Tuesday, February 22, 2011

Students Teaching Students

Something a bit different, in the name of variety.
Every summer for the past 11 years, I've been graced to teach in the MCAD program known as Summer Expressions Seminar (SES). I've not heard yet if I have the appointment for this year, but I have hopes.
In 2010, I added a wrinkle to the assignment in my class, which is the Liberal Studies portion of the college prep program. In the past I've had them storyboard less common fairy tales.
This time, I also had them work in one another's disciplines and teach one another. For example, a painting student would work with a comic artist, or an animator, or a gamer.
The point of this was to help them understand their own craft and to communicate that craft to one another.
You learn by teaching.
Here are some panels from one of the more successful pairings.

The students, Taylor Smith and Sarah Williams, bought their own styles to the work and advacned the story at the same time.
It also serves to make the point that every discipline, including storyboarding, is much more flexible than many teachers would have it be. The boards presented here from college level courses are very professional, but that has its down side when teaching the novice. A good teacher will find a way to encourage students into growing into a desired result, not to browbeat them into doing the work in one regimented way. This assignment is an attempt to recognize that and encourage both professionalism and a sense of freedom and accomplishment.

Sunday, February 20, 2011

Storyboards: The Man Who Shot liberty Valance, part 6

I've not taught studio for a while, and so have neglected this blog. As I have a backlog of material and hope to have more soon, it seems a good time to pick it up again. My apologies to the faithful readers. I will make amends for my absence, starting now!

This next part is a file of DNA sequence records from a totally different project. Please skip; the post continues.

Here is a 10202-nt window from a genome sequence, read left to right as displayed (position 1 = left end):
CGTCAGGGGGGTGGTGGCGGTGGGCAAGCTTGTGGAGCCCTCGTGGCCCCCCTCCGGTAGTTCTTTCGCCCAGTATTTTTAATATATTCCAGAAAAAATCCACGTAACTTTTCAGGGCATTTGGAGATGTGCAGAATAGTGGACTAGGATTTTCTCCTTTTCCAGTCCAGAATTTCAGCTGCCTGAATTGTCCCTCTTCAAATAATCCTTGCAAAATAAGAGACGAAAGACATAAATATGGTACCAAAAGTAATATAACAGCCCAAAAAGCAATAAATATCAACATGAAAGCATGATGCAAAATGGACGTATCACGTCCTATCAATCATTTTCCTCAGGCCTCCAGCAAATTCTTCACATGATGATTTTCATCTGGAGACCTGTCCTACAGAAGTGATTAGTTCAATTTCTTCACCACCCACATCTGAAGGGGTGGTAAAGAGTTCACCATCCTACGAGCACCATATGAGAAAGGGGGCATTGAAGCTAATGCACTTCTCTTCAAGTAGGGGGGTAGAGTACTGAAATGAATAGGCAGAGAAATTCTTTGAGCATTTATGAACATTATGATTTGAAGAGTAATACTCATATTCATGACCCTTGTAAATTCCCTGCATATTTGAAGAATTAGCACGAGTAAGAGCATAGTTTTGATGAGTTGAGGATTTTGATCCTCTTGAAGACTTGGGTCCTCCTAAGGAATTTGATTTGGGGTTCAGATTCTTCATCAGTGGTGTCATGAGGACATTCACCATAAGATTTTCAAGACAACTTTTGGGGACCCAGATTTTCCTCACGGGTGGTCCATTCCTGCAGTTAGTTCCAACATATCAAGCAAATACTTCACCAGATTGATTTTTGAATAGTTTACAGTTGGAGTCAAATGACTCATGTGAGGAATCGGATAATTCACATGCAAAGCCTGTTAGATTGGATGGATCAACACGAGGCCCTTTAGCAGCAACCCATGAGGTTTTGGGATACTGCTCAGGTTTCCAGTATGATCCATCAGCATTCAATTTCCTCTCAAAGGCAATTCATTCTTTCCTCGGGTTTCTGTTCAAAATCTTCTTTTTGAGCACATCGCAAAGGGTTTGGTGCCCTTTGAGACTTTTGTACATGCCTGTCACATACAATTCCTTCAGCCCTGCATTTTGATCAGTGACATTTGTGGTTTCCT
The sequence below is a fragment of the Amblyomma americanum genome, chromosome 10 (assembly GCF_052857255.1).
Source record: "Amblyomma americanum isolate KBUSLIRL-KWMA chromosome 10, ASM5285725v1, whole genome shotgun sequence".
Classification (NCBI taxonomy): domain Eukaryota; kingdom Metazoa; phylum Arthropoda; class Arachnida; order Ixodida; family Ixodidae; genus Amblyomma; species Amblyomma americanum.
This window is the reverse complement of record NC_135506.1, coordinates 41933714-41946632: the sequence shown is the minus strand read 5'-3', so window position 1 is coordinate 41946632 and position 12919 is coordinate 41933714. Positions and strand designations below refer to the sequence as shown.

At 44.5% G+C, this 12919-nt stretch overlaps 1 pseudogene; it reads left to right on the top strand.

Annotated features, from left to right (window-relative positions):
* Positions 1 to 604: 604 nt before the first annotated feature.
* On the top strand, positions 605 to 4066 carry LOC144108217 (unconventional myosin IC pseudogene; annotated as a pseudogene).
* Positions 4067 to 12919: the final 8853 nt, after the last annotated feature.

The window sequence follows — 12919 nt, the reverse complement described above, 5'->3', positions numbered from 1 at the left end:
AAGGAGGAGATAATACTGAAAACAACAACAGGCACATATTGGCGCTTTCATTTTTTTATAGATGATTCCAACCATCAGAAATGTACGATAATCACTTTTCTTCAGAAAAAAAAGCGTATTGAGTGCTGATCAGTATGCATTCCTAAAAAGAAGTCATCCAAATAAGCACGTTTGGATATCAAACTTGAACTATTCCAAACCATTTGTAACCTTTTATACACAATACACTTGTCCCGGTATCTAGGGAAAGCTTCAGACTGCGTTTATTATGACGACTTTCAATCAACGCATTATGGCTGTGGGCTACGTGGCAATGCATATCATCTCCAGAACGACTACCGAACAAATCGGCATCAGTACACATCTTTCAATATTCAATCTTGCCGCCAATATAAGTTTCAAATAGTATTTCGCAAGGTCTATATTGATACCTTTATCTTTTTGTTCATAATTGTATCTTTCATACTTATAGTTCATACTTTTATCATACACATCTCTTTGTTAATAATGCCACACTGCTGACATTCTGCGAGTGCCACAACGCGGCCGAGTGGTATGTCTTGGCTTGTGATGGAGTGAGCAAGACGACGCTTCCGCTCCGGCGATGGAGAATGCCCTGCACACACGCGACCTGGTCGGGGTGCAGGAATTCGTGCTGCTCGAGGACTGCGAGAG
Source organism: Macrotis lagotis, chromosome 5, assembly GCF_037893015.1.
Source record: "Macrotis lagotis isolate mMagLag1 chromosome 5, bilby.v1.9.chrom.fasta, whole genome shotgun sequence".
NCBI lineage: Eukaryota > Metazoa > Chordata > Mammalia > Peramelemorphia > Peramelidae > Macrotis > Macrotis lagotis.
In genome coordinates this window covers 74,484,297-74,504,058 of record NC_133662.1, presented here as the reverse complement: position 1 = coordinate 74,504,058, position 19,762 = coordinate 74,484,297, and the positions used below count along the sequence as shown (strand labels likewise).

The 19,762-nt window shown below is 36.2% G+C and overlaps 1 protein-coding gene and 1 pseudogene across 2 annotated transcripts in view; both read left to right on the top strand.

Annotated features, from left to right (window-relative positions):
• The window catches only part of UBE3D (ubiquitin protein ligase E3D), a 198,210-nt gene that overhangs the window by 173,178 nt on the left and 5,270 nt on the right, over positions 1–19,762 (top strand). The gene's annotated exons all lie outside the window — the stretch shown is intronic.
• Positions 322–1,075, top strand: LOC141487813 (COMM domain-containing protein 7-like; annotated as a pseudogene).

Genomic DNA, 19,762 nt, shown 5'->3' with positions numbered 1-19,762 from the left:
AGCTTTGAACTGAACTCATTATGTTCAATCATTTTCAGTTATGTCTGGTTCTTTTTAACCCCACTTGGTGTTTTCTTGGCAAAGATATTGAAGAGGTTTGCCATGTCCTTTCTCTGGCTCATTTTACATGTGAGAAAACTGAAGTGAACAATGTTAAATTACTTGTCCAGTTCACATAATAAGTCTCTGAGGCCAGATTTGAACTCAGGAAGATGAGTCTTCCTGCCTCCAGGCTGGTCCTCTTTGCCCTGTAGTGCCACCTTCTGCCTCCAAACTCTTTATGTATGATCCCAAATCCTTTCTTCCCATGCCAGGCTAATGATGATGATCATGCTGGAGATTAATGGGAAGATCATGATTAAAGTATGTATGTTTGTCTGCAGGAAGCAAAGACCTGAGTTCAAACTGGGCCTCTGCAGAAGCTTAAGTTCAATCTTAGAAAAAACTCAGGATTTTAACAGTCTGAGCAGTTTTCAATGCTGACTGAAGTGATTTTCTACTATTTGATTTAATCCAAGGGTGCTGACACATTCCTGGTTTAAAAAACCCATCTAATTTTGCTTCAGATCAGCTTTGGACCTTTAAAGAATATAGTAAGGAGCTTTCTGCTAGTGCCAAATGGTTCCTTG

Here's the next frame of the Liberty Valance storyboards.
Again the definition of the shot as "over the shoulder" is a bit vague. Looking at the depth of field, I'd be tempted to just go "long shot" on this one. It's a fairly static camera.
What's noteworthy here are the stage directions. The doctor throws the chip and it bounces on the table. This is clear both in the caption and in the image.
Once again, I love the tones of those French gray markers!
Working backwards affords a luxury that a storyboard artist doesn't have in a real-world environment. It's not your job to block out all character and camera motion, though understanding these things is crucial.
It's your job as a storyboard artist to apply images to the words of the script. That's it.
But to really know how to do that, you must understand both the theory and practice of filmmaking. This is problematic. The language used on a shoot is often quite different than that used in classes. And all these languages evolve over time.
So which language do you use? You use the one that best suits the needs of the director with whom you are working.
Terry Gilliam often does his own boards. On Brazil, his boards were little more than thumbnails. But as he is the director and he knows what he means, that's sufficient.